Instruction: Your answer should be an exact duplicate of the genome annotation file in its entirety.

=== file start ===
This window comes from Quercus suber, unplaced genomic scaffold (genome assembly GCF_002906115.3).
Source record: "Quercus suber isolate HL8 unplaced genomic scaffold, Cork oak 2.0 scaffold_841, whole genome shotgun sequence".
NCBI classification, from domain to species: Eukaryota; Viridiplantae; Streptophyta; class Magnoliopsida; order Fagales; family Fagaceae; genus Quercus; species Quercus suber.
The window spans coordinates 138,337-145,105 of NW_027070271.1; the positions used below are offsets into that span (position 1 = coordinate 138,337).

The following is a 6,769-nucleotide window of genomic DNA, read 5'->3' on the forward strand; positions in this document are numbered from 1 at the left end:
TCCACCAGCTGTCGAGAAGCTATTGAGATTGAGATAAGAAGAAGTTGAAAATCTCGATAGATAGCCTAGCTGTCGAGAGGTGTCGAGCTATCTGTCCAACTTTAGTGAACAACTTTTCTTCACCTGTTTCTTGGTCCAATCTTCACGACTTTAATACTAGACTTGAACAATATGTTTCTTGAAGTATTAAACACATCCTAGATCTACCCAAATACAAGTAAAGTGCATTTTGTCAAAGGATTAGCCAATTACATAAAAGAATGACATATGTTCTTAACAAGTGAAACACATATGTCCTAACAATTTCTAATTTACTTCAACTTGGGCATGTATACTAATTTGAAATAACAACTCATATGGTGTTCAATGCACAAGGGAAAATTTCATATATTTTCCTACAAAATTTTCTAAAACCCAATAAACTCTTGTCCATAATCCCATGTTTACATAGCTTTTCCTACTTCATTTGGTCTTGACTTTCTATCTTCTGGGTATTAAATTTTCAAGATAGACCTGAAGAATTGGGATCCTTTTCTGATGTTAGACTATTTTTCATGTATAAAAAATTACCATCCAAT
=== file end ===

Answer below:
This window comes from Quercus suber, unplaced genomic scaffold (genome assembly GCF_002906115.3).
Source record: "Quercus suber isolate HL8 unplaced genomic scaffold, Cork oak 2.0 scaffold_841, whole genome shotgun sequence".
NCBI classification, from domain to species: Eukaryota; Viridiplantae; Streptophyta; class Magnoliopsida; order Fagales; family Fagaceae; genus Quercus; species Quercus suber.
The window spans coordinates 138,337-145,105 of NW_027070271.1; the positions used below are offsets into that span (position 1 = coordinate 138,337).

The following is a 6,769-nucleotide window of genomic DNA, read 5'->3' on the forward strand; positions in this document are numbered from 1 at the left end:
TCCACCAGCTGTCGAGAAGCTATTGAGATTGAGATAAGAAGAAGTTGAAAATCTCGATAGATAGCCTAGCTGTCGAGAGGTGTCGAGCTATCTGTCCAACTTTAGTGAACAACTTTTCTTCACCTGTTTCTTGGTCCAATCTTCACGACTTTAATACTAGACTTGAACAATATGTTTCTTGAAGTATTAAACACATCCTAGATCTACCCAAATACAAGTAAAGTGCATTTTGTCAAAGGATTAGCCAATTACATAAAAGAATGACATATGTTCTTAACAAGTGAAACACATATGTCCTAACAATTTCTAATTTACTTCAACTTGGGCATGTATACTAATTTGAAATAACAACTCATATGGTGTTCAATGCACAAGGGAAAATTTCATATATTTTCCTACAAAATTTTCTAAAACCCAATAAACTCTTGTCCATAATCCCATGTTTACATAGCTTTTCCTACTTCATTTGGTCTTGACTTTCTATCTTCTGGGTATTAAATTTTCAAGATAGACCTGAAGAATTGGGATCCTTTTCTGATGTTAGACTATTTTTCATGTATAAAAAATTACCATCCAAT